Frequent contact with health professionals improves health in prediabetes
MedWire News: Frequency of contact with health professionals is more important than the specific discipline of the professional when pre-diabetic individuals are trying to reduce their body weight, body mass index (BMI), and waist circumference through lifestyle intervention programs, suggest Canadian researchers.
However, in order to improve physical capacity, two or more group sessions with a kinesiologist, who specializes in the anatomy, physiology, and mechanics of body movement, seem to play an independent and important role, they say.
Led by Marie-France Langlois (Centre Hospitalier Universitaire de Sherbrooke, Quebec), the team randomly assigned 48 adults with prediabetes (fasting glucose ranging from 6.1 to 6.9 mmol/L) to one of two interventions for a 12-month period: individual counseling sessions and group seminars (I+SE) or seminars only (SE).
Physical activity level, energy intake, anthropometric measures, and physical capacity were assessed at baseline and at the end of the intervention.
The individual counseling sessions were held every 6 weeks and lasted 45 minutes, during which time individuals spent 15 minutes with each a nurse, a dietitian, and a physician.
A series of 25 different group seminars covering topics such as diet, exercise, behavioral modification, and obesity were held weekly and then repeated later in the year. Eight of the seminars were given by the dietitian and four by the physician.
Of the remaining seminars, eight were held by a psychologist who covered topics such as self esteem, emotional eating, and stress management, and five were given by a kinesiologist who discussed physical activity, energy expenditure, and solutions to exercise barriers.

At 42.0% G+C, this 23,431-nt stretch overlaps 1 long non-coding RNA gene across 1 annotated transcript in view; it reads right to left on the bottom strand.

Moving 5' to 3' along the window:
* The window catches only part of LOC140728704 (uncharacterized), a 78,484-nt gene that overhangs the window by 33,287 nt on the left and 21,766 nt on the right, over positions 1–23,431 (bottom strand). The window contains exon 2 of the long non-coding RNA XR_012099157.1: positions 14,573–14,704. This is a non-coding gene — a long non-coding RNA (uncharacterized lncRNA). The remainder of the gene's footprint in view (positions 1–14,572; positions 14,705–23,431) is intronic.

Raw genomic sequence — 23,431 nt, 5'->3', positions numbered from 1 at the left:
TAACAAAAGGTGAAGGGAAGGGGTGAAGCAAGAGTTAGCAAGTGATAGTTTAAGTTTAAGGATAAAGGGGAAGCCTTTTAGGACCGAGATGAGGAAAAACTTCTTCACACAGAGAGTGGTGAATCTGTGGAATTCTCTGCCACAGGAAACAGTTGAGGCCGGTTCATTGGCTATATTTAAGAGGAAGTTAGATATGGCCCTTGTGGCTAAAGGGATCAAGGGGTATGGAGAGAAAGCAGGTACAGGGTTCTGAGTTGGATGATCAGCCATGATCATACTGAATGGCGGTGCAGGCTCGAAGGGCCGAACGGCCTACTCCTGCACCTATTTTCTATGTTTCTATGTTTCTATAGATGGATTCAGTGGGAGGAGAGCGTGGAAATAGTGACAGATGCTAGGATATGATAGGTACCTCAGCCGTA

As reported in Diabetes Research and Clinical Practice, contact frequency with a health professional for each participant ranged from six to 35 sessions in the I+SE group and from three to 29 sessions for the SE group.
The authors found that the total contact frequency with any health professional in the team was correlated with a significant decrease from baseline in body weight (31%), BMI (30%), and waist circumference (38%). In contrast, contact with any specific individual was not associated with changes in any outcome.
However, stratification of the participants by contact frequency (those who met at least twice with each professional vs those who did not), revealed that contact frequency with the kinesiologist was associated with a greater improvement in physical capacity (14.2 vs 3.4%), whereas all other outcomes remained unchanged.
The authors say their findings show that, to improve anthropometric measures, total contact frequency seems to be more important than contact with any specific professionals.
"However, to improve physical capacity, meeting with a kinesiologist for two or more occasions, in group sessions, seems to be an effective strategy," they conclude.
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By Sally Robertson